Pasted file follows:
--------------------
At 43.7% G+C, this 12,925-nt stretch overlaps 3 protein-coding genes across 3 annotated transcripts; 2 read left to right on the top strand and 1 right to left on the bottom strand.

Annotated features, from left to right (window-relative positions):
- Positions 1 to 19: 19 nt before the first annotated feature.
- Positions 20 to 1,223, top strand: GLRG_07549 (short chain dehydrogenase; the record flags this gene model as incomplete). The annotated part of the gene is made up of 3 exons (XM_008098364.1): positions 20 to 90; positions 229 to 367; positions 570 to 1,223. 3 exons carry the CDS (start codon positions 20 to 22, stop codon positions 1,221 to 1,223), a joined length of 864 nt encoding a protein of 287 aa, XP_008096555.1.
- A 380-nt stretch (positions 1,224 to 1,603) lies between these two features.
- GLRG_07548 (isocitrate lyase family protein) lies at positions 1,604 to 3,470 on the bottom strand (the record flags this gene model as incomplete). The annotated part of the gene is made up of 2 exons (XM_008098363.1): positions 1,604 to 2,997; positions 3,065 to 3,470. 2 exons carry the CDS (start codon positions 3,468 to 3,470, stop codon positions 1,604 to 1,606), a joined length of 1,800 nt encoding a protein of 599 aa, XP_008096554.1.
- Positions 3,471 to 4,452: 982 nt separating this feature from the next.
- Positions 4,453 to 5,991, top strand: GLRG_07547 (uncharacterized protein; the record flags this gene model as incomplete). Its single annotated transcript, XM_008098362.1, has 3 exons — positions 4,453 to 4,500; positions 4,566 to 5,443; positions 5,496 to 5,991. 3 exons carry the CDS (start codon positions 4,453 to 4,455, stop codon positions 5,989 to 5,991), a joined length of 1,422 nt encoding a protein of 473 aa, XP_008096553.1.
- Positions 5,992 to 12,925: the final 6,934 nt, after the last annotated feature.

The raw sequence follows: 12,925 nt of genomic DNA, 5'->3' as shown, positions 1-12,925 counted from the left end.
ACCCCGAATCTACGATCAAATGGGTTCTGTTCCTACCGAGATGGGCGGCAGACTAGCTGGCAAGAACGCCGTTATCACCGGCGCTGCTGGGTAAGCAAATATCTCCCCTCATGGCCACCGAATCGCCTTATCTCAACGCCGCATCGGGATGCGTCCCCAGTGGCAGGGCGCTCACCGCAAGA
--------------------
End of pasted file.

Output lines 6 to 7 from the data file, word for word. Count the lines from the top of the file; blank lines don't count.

- GLRG_07548 (isocitrate lyase family protein) lies at positions 1,604 to 3,470 on the bottom strand (the record flags this gene model as incomplete). The annotated part of the gene is made up of 2 exons (XM_008098363.1): positions 1,604 to 2,997; positions 3,065 to 3,470. 2 exons carry the CDS (start codon positions 3,468 to 3,470, stop codon positions 1,604 to 1,606), a joined length of 1,800 nt encoding a protein of 599 aa, XP_008096554.1.
- Positions 3,471 to 4,452: 982 nt separating this feature from the next.